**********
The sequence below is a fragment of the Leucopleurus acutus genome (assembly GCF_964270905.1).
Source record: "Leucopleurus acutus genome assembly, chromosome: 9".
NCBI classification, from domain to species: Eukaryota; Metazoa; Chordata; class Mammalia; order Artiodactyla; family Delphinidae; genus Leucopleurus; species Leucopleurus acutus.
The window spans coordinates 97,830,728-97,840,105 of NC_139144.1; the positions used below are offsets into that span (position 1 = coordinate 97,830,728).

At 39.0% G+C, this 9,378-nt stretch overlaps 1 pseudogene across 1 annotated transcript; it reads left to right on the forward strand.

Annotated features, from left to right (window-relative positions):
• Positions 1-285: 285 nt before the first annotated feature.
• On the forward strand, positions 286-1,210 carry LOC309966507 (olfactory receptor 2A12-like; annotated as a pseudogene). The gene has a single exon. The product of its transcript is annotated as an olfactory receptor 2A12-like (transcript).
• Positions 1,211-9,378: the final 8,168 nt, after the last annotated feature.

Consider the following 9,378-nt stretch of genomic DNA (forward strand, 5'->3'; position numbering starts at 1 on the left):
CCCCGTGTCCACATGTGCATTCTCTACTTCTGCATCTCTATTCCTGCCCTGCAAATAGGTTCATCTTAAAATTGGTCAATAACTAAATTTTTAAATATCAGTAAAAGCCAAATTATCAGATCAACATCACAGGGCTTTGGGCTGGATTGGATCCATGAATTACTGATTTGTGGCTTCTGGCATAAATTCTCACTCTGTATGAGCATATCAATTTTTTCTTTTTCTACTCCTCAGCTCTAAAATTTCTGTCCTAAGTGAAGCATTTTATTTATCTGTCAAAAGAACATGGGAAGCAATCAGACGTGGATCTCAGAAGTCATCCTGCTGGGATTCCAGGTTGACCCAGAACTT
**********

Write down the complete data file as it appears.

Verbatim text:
The sequence below is a fragment of the Leucopleurus acutus genome (assembly GCF_964270905.1).
Source record: "Leucopleurus acutus genome assembly, chromosome: 9".
NCBI classification, from domain to species: Eukaryota; Metazoa; Chordata; class Mammalia; order Artiodactyla; family Delphinidae; genus Leucopleurus; species Leucopleurus acutus.
The window spans coordinates 97,830,728-97,840,105 of NC_139144.1; the positions used below are offsets into that span (position 1 = coordinate 97,830,728).

At 39.0% G+C, this 9,378-nt stretch overlaps 1 pseudogene across 1 annotated transcript; it reads left to right on the forward strand.

Annotated features, from left to right (window-relative positions):
• Positions 1-285: 285 nt before the first annotated feature.
• On the forward strand, positions 286-1,210 carry LOC309966507 (olfactory receptor 2A12-like; annotated as a pseudogene). The gene has a single exon. The product of its transcript is annotated as an olfactory receptor 2A12-like (transcript).
• Positions 1,211-9,378: the final 8,168 nt, after the last annotated feature.

Consider the following 9,378-nt stretch of genomic DNA (forward strand, 5'->3'; position numbering starts at 1 on the left):
CCCCGTGTCCACATGTGCATTCTCTACTTCTGCATCTCTATTCCTGCCCTGCAAATAGGTTCATCTTAAAATTGGTCAATAACTAAATTTTTAAATATCAGTAAAAGCCAAATTATCAGATCAACATCACAGGGCTTTGGGCTGGATTGGATCCATGAATTACTGATTTGTGGCTTCTGGCATAAATTCTCACTCTGTATGAGCATATCAATTTTTTCTTTTTCTACTCCTCAGCTCTAAAATTTCTGTCCTAAGTGAAGCATTTTATTTATCTGTCAAAAGAACATGGGAAGCAATCAGACGTGGATCTCAGAAGTCATCCTGCTGGGATTCCAGGTTGACCCAGAACTT